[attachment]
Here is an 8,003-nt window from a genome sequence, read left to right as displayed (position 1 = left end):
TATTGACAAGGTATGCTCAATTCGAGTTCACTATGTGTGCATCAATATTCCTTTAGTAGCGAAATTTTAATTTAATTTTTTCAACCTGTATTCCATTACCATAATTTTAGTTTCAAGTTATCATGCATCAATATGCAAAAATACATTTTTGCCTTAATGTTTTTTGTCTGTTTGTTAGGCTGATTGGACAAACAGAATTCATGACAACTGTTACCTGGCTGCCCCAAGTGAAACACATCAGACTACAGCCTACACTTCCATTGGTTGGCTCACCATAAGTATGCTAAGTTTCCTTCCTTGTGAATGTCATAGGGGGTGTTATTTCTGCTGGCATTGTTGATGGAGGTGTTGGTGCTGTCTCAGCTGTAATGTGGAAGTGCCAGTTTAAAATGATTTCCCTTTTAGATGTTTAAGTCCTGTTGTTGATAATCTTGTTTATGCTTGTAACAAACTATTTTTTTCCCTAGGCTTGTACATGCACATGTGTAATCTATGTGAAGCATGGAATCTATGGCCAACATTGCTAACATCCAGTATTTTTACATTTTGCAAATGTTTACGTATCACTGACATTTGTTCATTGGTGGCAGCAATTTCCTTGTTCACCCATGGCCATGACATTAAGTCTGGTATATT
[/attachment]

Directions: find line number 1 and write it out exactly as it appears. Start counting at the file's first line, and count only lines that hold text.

Here is an 8,003-nt window from a genome sequence, read left to right as displayed (position 1 = left end):